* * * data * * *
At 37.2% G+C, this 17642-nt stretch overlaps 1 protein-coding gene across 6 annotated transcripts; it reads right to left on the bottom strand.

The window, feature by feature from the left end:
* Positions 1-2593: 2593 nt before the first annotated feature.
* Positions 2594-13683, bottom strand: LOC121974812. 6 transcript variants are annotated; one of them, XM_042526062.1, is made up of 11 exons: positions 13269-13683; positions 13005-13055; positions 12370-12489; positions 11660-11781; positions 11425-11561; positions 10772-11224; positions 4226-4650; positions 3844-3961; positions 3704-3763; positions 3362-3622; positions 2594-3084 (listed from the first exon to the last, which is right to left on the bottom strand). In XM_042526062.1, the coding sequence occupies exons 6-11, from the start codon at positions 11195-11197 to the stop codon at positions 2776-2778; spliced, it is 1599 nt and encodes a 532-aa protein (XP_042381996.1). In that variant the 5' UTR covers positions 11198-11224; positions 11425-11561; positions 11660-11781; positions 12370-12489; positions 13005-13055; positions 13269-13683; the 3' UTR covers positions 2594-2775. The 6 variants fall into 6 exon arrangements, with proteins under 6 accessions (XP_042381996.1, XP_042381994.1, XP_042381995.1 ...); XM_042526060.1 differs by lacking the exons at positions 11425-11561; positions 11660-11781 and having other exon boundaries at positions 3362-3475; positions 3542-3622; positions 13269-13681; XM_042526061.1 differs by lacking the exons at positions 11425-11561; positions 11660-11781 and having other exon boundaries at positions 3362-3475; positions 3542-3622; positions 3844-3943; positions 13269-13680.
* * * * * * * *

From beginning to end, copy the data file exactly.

At 37.2% G+C, this 17642-nt stretch overlaps 1 protein-coding gene across 6 annotated transcripts; it reads right to left on the bottom strand.

The window, feature by feature from the left end:
* Positions 1-2593: 2593 nt before the first annotated feature.
* Positions 2594-13683, bottom strand: LOC121974812. 6 transcript variants are annotated; one of them, XM_042526062.1, is made up of 11 exons: positions 13269-13683; positions 13005-13055; positions 12370-12489; positions 11660-11781; positions 11425-11561; positions 10772-11224; positions 4226-4650; positions 3844-3961; positions 3704-3763; positions 3362-3622; positions 2594-3084 (listed from the first exon to the last, which is right to left on the bottom strand). In XM_042526062.1, the coding sequence occupies exons 6-11, from the start codon at positions 11195-11197 to the stop codon at positions 2776-2778; spliced, it is 1599 nt and encodes a 532-aa protein (XP_042381996.1). In that variant the 5' UTR covers positions 11198-11224; positions 11425-11561; positions 11660-11781; positions 12370-12489; positions 13005-13055; positions 13269-13683; the 3' UTR covers positions 2594-2775. The 6 variants fall into 6 exon arrangements, with proteins under 6 accessions (XP_042381996.1, XP_042381994.1, XP_042381995.1 ...); XM_042526060.1 differs by lacking the exons at positions 11425-11561; positions 11660-11781 and having other exon boundaries at positions 3362-3475; positions 3542-3622; positions 13269-13681; XM_042526061.1 differs by lacking the exons at positions 11425-11561; positions 11660-11781 and having other exon boundaries at positions 3362-3475; positions 3542-3622; positions 3844-3943; positions 13269-13680.